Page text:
Open Government and Technology: Groundhog Day. I came across a recent paper by Jan van Dijk that looks at the claims and achievements of digital democracy in the last 25 years.
Here’s the abstract of “Digital Democracy: Vision and Reality” [PDF] (highlights are mine): Digital media have made a strong appeal to people wanting to improve democracy right from the start. Four waves of utopian visions of the last 25 years are described. The concept of digital democracy is defined. Sommes-nous représentés ? Loïc Blondiaux est professeur à l’université Paris I (Panthéon-Sorbonne, Centre Européen de Sociologie et de Science Politique).
Il est l’auteur de nombreux articles et ouvrages dont La Fabrique de l’opinion (Paris, Seuil, 1998), Le débat public : une expérience française de démocratie participative (Paris, La découverte, 2007, en co-direction), Le Nouvel esprit de la démocratie. Actualité de la démocratie participative (Paris, Seuil, 2008) et Pour une 6ème République écologique (Paris, Odile Jacob, 2011, en collaboration). Vidéo réalisée par David Bornstein. Montage : Emilie Frenkiel. Si la vidéo ne s’affiche pas ci-dessus, vous pouvez essayer de la voir sur Dailymotion. Foresight Engine. Accueil. La démocratie participative compte désormais un nouvel outil : les ateliers citoyens.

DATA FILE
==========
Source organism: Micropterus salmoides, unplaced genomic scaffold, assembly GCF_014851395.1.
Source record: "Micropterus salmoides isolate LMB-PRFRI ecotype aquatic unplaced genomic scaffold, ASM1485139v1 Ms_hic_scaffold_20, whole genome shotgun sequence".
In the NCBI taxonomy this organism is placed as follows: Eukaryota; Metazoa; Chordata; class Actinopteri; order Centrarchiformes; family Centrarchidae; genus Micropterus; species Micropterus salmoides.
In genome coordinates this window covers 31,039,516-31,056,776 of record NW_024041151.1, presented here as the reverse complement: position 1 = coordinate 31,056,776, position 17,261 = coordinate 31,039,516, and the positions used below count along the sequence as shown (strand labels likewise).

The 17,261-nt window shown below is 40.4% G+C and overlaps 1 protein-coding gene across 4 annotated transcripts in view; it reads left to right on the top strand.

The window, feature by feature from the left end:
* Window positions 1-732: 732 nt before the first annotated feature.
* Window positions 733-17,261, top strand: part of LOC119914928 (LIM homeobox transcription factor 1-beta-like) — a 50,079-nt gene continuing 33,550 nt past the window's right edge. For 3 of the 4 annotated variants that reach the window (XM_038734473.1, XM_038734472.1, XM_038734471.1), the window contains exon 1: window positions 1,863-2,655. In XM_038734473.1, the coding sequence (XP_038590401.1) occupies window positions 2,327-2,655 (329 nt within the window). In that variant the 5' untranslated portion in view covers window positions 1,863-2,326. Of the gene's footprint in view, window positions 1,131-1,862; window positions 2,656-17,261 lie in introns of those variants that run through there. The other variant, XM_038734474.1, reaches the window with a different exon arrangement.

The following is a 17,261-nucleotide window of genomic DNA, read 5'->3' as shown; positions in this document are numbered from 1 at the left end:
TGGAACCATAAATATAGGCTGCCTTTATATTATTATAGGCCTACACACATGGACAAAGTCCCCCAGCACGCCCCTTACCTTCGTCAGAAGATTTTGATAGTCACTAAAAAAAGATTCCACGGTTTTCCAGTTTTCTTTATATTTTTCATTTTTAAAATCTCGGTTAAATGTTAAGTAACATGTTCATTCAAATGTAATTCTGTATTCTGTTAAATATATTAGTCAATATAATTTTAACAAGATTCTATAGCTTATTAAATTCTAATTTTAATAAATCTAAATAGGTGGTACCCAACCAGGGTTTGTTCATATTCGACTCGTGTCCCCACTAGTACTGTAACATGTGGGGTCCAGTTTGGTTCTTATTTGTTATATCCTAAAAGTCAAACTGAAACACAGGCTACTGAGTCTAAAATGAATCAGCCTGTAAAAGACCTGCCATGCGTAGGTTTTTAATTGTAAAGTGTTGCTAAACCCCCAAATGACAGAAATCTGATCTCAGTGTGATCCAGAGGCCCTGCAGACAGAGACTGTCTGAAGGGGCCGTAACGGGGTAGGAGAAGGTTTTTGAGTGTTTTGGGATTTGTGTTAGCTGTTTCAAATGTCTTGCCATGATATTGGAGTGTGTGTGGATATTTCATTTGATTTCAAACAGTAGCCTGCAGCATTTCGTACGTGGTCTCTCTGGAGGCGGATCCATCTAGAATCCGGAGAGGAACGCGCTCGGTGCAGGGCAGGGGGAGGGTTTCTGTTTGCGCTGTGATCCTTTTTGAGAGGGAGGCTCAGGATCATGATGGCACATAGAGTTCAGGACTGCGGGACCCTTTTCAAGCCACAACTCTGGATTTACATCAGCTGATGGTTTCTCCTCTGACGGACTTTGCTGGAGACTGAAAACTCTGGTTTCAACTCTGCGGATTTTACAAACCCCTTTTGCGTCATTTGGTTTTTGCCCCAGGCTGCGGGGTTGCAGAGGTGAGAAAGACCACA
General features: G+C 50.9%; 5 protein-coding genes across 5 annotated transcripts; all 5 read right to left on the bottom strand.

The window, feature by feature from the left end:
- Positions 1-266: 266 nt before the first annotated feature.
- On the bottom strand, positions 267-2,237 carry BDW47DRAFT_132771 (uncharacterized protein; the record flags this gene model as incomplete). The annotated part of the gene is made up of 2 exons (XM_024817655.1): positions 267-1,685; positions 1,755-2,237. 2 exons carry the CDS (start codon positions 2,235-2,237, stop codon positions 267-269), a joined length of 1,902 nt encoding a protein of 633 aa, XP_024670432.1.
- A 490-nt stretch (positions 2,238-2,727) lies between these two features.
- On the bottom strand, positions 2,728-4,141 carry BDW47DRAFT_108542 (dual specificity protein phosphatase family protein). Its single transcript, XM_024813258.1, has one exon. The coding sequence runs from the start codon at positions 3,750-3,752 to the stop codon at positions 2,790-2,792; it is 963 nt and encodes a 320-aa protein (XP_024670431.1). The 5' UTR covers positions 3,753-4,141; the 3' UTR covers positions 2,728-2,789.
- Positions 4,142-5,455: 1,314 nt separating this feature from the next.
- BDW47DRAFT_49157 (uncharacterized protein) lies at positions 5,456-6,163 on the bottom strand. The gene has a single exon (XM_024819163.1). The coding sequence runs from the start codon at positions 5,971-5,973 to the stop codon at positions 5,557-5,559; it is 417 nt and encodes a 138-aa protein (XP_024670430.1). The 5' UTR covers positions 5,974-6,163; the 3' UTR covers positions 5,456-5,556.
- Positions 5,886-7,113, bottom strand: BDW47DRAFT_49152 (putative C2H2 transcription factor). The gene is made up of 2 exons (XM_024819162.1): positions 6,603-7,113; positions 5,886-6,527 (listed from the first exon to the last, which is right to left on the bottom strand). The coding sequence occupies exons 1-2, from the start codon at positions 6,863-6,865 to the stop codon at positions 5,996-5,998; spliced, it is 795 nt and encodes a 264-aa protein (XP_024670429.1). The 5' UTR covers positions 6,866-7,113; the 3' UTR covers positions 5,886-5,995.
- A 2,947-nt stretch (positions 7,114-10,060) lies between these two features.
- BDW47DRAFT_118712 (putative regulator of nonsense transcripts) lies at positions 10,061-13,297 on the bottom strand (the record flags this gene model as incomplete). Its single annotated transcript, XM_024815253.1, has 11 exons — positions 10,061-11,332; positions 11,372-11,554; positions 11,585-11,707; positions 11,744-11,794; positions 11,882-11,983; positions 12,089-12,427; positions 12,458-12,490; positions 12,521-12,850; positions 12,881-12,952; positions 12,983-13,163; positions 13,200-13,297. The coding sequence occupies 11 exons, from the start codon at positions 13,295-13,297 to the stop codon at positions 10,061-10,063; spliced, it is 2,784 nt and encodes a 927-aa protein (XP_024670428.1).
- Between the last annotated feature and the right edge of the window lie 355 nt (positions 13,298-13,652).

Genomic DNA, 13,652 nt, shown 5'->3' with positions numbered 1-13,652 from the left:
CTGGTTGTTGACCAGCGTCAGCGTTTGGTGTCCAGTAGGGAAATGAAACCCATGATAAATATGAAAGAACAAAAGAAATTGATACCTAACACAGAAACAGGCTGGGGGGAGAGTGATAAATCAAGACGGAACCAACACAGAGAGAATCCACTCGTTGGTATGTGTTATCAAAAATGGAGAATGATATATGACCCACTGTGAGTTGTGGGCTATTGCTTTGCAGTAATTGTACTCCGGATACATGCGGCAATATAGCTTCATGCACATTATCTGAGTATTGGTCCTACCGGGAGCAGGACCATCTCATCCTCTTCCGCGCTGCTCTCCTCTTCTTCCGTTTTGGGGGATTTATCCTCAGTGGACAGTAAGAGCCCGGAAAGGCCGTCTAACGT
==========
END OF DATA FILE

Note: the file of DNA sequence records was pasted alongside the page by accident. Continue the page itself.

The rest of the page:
Initié et piloté par le secrétariat général pour la modernisation de l’action publique (SGMAP), dans le cadre du plan d’action pour une action publique transparente et collaborative, ce dispositif inspiré des conférences de citoyens permet de recueillir l’avis de Français sur une question qui les concerne directement : question éthique ou sociétale, sujet polémique ou à fort enjeu, évolution d’une politique publique… Avec un prérequis : il doit être organisé en amont d’une décision, lorsque le choix politique est encore ouvert. The Tyranny of Stuctureless. For everyone to have the opportunity to be involved in a given group and to participate in its activities the structure must be explicit, not implicit.